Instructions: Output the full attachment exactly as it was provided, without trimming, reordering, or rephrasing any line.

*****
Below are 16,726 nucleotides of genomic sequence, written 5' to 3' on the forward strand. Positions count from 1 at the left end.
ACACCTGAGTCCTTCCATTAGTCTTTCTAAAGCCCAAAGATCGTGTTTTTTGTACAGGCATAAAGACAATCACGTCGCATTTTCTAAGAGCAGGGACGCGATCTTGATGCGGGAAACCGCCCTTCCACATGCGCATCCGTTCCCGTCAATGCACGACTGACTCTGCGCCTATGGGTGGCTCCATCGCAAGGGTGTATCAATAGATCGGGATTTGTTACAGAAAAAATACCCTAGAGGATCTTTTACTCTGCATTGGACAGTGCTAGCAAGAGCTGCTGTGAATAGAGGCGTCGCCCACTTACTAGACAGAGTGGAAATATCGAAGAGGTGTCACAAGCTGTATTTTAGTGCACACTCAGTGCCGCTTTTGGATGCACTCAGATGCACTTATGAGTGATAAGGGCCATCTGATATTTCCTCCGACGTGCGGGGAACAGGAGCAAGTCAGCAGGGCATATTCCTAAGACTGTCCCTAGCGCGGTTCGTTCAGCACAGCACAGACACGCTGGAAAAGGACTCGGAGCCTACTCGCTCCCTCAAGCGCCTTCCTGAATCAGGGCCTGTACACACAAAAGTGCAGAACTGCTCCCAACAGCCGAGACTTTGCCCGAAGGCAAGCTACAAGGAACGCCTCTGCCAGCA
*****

Below are 16,726 nucleotides of genomic sequence, written 5' to 3' on the forward strand. Positions count from 1 at the left end.
ACACCTGAGTCCTTCCATTAGTCTTTCTAAAGCCCAAAGATCGTGTTTTTTGTACAGGCATAAAGACAATCACGTCGCATTTTCTAAGAGCAGGGACGCGATCTTGATGCGGGAAACCGCCCTTCCACATGCGCATCCGTTCCCGTCAATGCACGACTGACTCTGCGCCTATGGGTGGCTCCATCGCAAGGGTGTATCAATAGATCGGGATTTGTTACAGAAAAAATACCCTAGAGGATCTTTTACTCTGCATTGGACAGTGCTAGCAAGAGCTGCTGTGAATAGAGGCGTCGCCCACTTACTAGACAGAGTGGAAATATCGAAGAGGTGTCACAAGCTGTATTTTAGTGCACACTCAGTGCCGCTTTTGGATGCACTCAGATGCACTTATGAGTGATAAGGGCCATCTGATATTTCCTCCGACGTGCGGGGAACAGGAGCAAGTCAGCAGGGCATATTCCTAAGACTGTCCCTAGCGCGGTTCGTTCAGCACAGCACAGACACGCTGGAAAAGGACTCGGAGCCTACTCGCTCCCTCAAGCGCCTTCCTGAATCAGGGCCTGTACACACAAAAGTGCAGAACTGCTCCCAACAGCCGAGACTTTGCCCGAAGGCAAGCTACAAGGAACGCCTCTGCCAGCA